The Surprising Cold War Relevance of . . . Oklahoma?

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An aerial photograph of the former Clinton-Sherman Air Force Base near Elk City, Oklahoma.

Oklahoma might seem like an unexpected place for Cold War tensions to boil over, but the state played a key role in a conflict that threatened global annihilation.

There was the Altus Air Force Base, a hub for intercontinental ballistic missiles. There was the former Oklahoma faculty member accused of committing espionage for the Soviet Union. (Another professor dug his own fallout shelter in Weatherford — by hand.) But perhaps the most memorable moment came during the Cuban Missile Crisis when an emergency siren malfunction sent terrified one city’s parents scurrying to local schools to pick up their children.

Local Threats

Though the Cold War was a dangerous time for all Americans, the danger was heightened for the residents of Elk City, Oklahoma, because nearby Clinton-Sherman Air Force Base was presumed to be a target if the Soviet Union attacked.

The facility had been designated as a Strategic Air Command base, and it operated fifteen B-52 bombers.

These bombers carried nuclear bombs and, according to their protocols, “were in the air much of the time, flying to and from the Arctic Circle.” The goal was to keep at least twelve armed B-52s in the air at all times, in case the Soviet Union attacked.

Local Preparations

Southwestern State College students study ham radio operation in 1962. Image sourced Cold War Oklahoma.

The presence of the Air Force base — and of those B-52 bombers — kept Elk City residents at an especially high alert.

At Southwestern State College, now known as Southwestern Oklahoma State University, professors taught classes on “the action and dangers of radioactivity and methods of detecting and measuring it.” They taught classes in radio operation, as well, believing that ham radio operators would be crucial to the area’s civil defense if regular communications were disrupted during an emergency.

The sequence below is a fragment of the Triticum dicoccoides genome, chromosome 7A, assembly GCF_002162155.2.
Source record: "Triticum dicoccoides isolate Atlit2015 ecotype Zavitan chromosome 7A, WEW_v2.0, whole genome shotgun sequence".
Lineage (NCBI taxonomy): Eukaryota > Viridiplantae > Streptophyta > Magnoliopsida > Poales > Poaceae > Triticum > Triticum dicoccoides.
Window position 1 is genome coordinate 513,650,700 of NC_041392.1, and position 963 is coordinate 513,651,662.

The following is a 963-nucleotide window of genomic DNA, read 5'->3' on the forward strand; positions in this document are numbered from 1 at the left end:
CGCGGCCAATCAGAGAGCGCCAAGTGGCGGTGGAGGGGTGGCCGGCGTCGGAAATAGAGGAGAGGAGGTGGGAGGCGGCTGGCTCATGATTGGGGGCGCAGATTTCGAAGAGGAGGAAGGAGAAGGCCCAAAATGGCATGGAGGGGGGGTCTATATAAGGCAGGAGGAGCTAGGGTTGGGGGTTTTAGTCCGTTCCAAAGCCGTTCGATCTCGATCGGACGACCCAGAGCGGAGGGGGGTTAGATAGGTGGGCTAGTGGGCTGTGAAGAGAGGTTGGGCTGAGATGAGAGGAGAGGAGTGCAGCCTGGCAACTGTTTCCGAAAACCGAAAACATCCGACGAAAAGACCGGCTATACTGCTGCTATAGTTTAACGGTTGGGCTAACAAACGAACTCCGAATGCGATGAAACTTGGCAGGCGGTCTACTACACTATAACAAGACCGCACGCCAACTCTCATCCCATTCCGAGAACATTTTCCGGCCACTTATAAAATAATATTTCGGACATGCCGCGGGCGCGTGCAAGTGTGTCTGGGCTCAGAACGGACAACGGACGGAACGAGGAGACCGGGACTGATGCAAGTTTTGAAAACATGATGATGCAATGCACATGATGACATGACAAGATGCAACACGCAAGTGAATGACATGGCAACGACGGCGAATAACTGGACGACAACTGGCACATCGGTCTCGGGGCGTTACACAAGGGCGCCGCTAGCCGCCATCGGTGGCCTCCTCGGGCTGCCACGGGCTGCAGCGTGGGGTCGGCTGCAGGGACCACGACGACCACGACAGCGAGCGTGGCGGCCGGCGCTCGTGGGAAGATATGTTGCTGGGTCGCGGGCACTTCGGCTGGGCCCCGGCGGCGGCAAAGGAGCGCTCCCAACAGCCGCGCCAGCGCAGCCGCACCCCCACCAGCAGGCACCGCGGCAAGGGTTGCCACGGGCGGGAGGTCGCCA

In 1962, the county’s civil defense director urged locals to prepare for a possible nuclear attack. The director reminded the public that local media would inform them of an emergency — and that they would also be warned through local emergency sirens.

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“A warning,” the director said, “is two three-minute blasts on the local siren, and this indicates all citizens should inform themselves by radio and-or TV of the existing situation.” If an attack was imminent, the director continued, “the siren will wail continuously, warning the citizens to take the best shelter available immediately.”

Short Circuit

Elk City residents took the civil defense director’s message to heart –, especially during the Cuban Missile Crisis. Indeed, it was during these tense thirteen days that residents received the scare of their lives.

During the height of the Missile Crisis, the city’s siren system malfunctioned — twice.

When the alarms went off, the public assumed the worst. Parents rushed to the local schools to collect their children.

The Elk City Daily News described the scene at schools as a “near panic.”

Both times, it turned out to be a false alarm. The cause, the city employee in charge later said, was “an apparent short-circuit.”

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